Name: Esther Kim
Class Year: 2020
Hometown: Gwangju, South Korea and Singapore
Internship Placement: Lewis Katz, Temple University School of Medicine; Shriners Pediatrics Hospital Research Center
How did you get connected?
I have a friend who used to work at the same lab a few years ago. He got me connected to the PI and they agreed to give a place for me to work for the summer.
What’s happening at your internship? What are you doing there?
There are many different projects going on the lab but their main focus of research is on gene therapy for spinal cord injury. It is a wet lab and there’s cool equipment I did not get to see in school labs. At this point (still the first half of the internship), I don’t hold a very important position in the lab, but I am helping here and there. A lot of the lab work consists of animal testing, so they require new lab workers a few weeks of training and lectures. There are lots of online courses and orientations to attend. It seemed more complicated than I thought. It was a good experience to witness that a lot of work and training is put into labs with animal testing.
Why did you apply for this internship?
I am a pre-med student, and eventually, I want to go to medical school. Not all doctors get heavily involved in medical research, but I wanted to discover if I liked it or not, and if I want to consider the research field as a possible career choice at all. After all, as a psychology student, getting involved in medical research is not easy. So when the opportunity came, I grabbed it. I think it’s important to try different things and find out what your interests are; you will never know until you try them!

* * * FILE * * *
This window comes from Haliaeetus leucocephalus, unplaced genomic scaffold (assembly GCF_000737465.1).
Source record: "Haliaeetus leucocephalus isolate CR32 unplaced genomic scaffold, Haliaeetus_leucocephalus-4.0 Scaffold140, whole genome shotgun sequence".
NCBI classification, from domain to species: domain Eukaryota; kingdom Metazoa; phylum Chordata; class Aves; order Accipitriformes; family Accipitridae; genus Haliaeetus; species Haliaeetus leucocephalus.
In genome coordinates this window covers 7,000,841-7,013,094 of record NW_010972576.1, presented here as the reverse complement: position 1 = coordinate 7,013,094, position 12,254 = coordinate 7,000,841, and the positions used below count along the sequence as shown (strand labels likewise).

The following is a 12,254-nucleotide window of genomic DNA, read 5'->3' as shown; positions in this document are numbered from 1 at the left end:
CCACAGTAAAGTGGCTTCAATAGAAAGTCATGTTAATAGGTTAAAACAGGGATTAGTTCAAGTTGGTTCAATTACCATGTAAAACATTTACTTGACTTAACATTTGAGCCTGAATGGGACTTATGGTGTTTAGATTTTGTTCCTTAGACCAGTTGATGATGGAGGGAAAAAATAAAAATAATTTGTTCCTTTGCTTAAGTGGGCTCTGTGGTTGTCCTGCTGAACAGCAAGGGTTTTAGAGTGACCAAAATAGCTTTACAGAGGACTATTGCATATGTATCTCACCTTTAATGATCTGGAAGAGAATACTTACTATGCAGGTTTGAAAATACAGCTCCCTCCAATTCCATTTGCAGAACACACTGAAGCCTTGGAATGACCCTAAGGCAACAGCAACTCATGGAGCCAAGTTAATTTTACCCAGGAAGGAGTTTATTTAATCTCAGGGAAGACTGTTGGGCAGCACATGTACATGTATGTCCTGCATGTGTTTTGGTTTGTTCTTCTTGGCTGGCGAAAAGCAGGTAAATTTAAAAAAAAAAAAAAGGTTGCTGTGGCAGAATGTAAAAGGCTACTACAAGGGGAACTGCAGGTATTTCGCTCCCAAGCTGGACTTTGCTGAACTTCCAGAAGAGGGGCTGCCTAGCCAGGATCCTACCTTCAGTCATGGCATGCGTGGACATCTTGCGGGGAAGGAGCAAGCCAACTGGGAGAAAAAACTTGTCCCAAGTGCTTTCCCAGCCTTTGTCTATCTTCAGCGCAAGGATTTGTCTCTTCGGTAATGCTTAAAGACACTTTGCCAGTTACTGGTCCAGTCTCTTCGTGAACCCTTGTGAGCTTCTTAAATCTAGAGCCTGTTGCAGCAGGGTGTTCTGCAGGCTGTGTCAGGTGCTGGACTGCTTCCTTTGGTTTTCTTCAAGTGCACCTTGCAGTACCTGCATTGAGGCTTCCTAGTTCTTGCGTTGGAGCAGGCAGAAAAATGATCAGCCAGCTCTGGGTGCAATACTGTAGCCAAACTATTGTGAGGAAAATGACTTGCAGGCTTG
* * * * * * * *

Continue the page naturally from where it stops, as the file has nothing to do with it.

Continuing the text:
Was this internship what you expected it to be?
Both yes and no. I knew that it was a wet lab so there were going to be the “typical” wet lab procedures that we do in school science labs. There are, however, differences. The lab is in a more professional setting and things are stricter and they take everything seriously and professionally. It made me nervous that if I messed up something, it would affect their research. I think there is a considerable responsibility to handling things in the lab even if it is a small thing because every work contributes to the research they are doing. I still have to do more training and learn, but eventually, I hope I get to handle more things. Also, I discovered that I do not hate research! I always had the idea that I would hate to be in the lab working alone all day, but it was rather therapeutic to concentrate and work on the samples.